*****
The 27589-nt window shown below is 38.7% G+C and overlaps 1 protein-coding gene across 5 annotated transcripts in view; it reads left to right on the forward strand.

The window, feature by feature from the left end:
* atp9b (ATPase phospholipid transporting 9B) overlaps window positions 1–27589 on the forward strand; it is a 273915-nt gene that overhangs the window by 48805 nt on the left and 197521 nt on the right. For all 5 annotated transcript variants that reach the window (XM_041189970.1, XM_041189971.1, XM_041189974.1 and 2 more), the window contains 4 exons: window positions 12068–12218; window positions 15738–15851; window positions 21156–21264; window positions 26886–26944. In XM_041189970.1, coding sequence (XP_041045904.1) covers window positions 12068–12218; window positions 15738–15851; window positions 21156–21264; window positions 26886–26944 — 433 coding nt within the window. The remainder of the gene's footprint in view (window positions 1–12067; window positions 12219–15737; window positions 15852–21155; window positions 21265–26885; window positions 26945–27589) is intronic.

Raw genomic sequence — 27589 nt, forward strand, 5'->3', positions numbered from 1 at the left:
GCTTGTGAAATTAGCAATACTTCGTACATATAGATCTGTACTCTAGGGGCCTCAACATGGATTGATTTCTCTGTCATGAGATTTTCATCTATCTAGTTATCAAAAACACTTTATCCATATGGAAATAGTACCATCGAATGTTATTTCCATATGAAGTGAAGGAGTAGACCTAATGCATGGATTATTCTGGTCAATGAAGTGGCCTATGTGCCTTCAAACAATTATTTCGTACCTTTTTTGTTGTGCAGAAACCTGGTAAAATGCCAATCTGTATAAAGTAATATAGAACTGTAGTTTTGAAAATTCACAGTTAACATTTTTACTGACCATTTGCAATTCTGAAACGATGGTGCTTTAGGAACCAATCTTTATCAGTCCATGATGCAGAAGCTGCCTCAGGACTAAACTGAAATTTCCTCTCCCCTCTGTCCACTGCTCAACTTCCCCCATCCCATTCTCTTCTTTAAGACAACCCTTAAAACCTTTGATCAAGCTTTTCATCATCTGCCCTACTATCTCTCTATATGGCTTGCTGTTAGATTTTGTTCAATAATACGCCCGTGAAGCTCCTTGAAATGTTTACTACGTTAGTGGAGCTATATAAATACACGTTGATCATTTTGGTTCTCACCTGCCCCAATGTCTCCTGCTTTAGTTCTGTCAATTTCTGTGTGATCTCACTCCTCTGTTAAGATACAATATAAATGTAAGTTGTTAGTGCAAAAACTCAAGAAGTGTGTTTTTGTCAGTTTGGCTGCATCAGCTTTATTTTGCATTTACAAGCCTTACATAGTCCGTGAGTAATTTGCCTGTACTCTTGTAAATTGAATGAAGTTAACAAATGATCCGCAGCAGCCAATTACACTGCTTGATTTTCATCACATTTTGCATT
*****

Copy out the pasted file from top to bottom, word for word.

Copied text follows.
The 27589-nt window shown below is 38.7% G+C and overlaps 1 protein-coding gene across 5 annotated transcripts in view; it reads left to right on the forward strand.

The window, feature by feature from the left end:
* atp9b (ATPase phospholipid transporting 9B) overlaps window positions 1–27589 on the forward strand; it is a 273915-nt gene that overhangs the window by 48805 nt on the left and 197521 nt on the right. For all 5 annotated transcript variants that reach the window (XM_041189970.1, XM_041189971.1, XM_041189974.1 and 2 more), the window contains 4 exons: window positions 12068–12218; window positions 15738–15851; window positions 21156–21264; window positions 26886–26944. In XM_041189970.1, coding sequence (XP_041045904.1) covers window positions 12068–12218; window positions 15738–15851; window positions 21156–21264; window positions 26886–26944 — 433 coding nt within the window. The remainder of the gene's footprint in view (window positions 1–12067; window positions 12219–15737; window positions 15852–21155; window positions 21265–26885; window positions 26945–27589) is intronic.

Raw genomic sequence — 27589 nt, forward strand, 5'->3', positions numbered from 1 at the left:
GCTTGTGAAATTAGCAATACTTCGTACATATAGATCTGTACTCTAGGGGCCTCAACATGGATTGATTTCTCTGTCATGAGATTTTCATCTATCTAGTTATCAAAAACACTTTATCCATATGGAAATAGTACCATCGAATGTTATTTCCATATGAAGTGAAGGAGTAGACCTAATGCATGGATTATTCTGGTCAATGAAGTGGCCTATGTGCCTTCAAACAATTATTTCGTACCTTTTTTGTTGTGCAGAAACCTGGTAAAATGCCAATCTGTATAAAGTAATATAGAACTGTAGTTTTGAAAATTCACAGTTAACATTTTTACTGACCATTTGCAATTCTGAAACGATGGTGCTTTAGGAACCAATCTTTATCAGTCCATGATGCAGAAGCTGCCTCAGGACTAAACTGAAATTTCCTCTCCCCTCTGTCCACTGCTCAACTTCCCCCATCCCATTCTCTTCTTTAAGACAACCCTTAAAACCTTTGATCAAGCTTTTCATCATCTGCCCTACTATCTCTCTATATGGCTTGCTGTTAGATTTTGTTCAATAATACGCCCGTGAAGCTCCTTGAAATGTTTACTACGTTAGTGGAGCTATATAAATACACGTTGATCATTTTGGTTCTCACCTGCCCCAATGTCTCCTGCTTTAGTTCTGTCAATTTCTGTGTGATCTCACTCCTCTGTTAAGATACAATATAAATGTAAGTTGTTAGTGCAAAAACTCAAGAAGTGTGTTTTTGTCAGTTTGGCTGCATCAGCTTTATTTTGCATTTACAAGCCTTACATAGTCCGTGAGTAATTTGCCTGTACTCTTGTAAATTGAATGAAGTTAACAAATGATCCGCAGCAGCCAATTACACTGCTTGATTTTCATCACATTTTGCATT